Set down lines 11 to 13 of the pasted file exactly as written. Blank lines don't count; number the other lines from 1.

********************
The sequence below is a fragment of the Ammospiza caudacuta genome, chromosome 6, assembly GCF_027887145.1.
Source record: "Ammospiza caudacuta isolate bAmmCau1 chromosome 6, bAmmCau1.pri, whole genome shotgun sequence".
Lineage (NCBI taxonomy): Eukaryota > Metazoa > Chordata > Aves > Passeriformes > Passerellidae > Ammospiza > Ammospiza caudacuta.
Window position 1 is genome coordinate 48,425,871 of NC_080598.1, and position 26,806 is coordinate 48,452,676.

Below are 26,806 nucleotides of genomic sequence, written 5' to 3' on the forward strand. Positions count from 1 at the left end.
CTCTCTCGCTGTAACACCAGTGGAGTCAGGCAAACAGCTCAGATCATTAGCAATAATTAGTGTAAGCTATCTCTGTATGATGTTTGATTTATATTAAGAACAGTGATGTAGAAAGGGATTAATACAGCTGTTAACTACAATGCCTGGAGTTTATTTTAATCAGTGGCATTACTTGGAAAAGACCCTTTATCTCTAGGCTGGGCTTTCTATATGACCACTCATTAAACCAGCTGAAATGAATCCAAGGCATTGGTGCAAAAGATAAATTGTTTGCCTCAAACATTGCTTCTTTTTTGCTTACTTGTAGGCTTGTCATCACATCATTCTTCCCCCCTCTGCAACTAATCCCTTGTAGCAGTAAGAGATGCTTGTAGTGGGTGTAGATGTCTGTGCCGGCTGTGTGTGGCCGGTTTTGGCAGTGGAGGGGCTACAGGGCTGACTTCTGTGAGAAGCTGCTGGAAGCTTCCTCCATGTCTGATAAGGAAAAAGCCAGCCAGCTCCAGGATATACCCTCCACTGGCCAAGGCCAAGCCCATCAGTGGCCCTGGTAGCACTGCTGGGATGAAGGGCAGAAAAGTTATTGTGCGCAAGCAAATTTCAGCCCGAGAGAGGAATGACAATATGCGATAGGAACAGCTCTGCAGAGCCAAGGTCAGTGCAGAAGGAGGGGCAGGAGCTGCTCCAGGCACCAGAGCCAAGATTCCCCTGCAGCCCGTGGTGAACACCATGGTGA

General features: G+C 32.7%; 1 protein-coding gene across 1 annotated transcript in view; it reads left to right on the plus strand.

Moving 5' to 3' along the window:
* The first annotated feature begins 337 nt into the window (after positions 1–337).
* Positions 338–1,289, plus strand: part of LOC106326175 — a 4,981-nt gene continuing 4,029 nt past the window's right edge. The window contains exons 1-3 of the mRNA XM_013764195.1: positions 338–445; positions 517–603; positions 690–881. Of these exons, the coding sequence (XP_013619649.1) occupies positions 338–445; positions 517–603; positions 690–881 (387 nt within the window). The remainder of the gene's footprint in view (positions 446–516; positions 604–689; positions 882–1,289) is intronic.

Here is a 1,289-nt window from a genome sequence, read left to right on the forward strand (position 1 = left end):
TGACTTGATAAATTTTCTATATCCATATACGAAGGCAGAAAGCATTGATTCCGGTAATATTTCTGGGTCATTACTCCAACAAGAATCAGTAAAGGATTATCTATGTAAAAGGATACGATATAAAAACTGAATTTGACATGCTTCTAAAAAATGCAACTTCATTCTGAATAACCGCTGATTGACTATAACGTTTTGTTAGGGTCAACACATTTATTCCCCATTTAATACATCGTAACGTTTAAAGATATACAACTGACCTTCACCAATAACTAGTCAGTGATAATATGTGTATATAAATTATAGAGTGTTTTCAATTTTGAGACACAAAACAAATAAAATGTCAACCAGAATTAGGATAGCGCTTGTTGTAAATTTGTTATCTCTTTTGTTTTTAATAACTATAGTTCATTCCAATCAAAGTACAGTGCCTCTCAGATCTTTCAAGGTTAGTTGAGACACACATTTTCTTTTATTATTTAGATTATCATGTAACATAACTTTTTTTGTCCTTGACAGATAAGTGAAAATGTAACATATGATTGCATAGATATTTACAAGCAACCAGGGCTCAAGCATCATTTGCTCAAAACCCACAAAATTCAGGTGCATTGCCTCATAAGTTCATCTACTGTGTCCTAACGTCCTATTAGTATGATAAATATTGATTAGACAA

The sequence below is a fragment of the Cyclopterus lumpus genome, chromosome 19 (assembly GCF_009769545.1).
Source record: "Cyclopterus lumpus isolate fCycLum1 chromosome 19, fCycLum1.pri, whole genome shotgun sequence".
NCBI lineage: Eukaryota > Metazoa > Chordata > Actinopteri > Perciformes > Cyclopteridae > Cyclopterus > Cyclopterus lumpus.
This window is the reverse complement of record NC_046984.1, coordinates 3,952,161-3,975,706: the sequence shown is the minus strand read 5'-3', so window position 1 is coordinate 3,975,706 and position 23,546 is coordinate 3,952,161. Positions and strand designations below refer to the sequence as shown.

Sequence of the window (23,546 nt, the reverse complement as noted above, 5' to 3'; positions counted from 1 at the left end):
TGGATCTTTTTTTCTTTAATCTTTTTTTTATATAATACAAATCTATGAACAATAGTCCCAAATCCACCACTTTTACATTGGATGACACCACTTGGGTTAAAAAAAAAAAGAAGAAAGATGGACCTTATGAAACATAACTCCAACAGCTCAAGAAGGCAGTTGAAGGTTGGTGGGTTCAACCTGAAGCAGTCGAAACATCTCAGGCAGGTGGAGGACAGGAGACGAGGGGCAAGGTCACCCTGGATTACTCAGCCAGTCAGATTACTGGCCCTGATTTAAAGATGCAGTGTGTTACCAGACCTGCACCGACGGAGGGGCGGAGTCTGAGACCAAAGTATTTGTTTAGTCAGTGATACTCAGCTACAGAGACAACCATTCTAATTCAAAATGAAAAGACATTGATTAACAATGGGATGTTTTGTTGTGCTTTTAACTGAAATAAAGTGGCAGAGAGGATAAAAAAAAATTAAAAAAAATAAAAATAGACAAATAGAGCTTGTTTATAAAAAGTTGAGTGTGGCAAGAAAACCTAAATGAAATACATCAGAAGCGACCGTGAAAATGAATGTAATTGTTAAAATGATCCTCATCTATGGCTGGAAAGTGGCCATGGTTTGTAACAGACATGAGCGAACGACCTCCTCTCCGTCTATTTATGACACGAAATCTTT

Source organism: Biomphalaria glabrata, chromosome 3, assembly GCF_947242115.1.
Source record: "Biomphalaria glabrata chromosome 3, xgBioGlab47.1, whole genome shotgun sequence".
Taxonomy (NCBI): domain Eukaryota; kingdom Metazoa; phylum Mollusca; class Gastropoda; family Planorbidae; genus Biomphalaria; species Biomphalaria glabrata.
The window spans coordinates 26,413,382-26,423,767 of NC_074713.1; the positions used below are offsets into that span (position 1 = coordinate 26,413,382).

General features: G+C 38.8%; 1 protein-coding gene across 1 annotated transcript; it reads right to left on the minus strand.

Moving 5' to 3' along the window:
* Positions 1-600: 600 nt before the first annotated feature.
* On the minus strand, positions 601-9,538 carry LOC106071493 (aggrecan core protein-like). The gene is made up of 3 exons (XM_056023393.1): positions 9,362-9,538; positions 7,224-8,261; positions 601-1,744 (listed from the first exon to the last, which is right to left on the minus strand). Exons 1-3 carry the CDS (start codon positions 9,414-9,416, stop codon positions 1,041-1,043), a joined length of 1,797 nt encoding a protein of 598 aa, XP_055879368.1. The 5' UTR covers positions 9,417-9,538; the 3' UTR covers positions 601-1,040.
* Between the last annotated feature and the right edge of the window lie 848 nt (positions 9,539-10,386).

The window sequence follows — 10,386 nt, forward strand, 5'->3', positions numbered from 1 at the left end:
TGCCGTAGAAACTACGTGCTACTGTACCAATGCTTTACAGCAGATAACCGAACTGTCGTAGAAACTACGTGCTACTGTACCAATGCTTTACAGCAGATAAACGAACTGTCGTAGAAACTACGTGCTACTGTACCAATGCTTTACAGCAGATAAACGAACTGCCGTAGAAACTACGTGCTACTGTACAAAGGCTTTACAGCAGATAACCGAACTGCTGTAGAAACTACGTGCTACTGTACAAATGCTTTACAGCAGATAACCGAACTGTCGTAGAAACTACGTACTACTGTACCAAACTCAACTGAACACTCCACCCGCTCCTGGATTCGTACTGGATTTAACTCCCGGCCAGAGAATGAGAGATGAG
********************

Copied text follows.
Here is a 1,289-nt window from a genome sequence, read left to right on the forward strand (position 1 = left end):
TGACTTGATAAATTTTCTATATCCATATACGAAGGCAGAAAGCATTGATTCCGGTAATATTTCTGGGTCATTACTCCAACAAGAATCAGTAAAGGATTATCTATGTAAAAGGATACGATATAAAAACTGAATTTGACATGCTTCTAAAAAATGCAACTTCATTCTGAATAACCGCTGATTGACTATAACGTTTTGTTAGGGTCAACACATTTATTCCCCATTTAATACATCGTAACGTTTAAAGATATACAACTGACCTTCACCAATAACTAGTCAGTGATAATATGTGTATATAAATTATAGAGTGTTTTCAATTTTGAGACACAAAACAAATAAAATGTCAACCAGAATTAGGATAGCGCTTGTTGTAAATTTGTTATCTCTTTTGTTTTTAATAACTATAGTTCATTCCAATCAAAGTACAGTGCCTCTCAGATCTTTCAAGGTTAGTTGAGACACACATTTTCTTTTATTATTTAGATTATCATGTAACATAACTTTTTTTGTCCTTGACAGATAAGTGAAAATGTAACATATGATTGCATAGATATTTACAAGCAACCAGGGCTCAAGCATCATTTGCTCAAAACCCACAAAATTCAGGTGCATTGCCTCATAAGTTCATCTACTGTGTCCTAACGTCCTATTAGTATGATAAATATTGATTAGACAA

The sequence below is a fragment of the Cyclopterus lumpus genome, chromosome 19 (assembly GCF_009769545.1).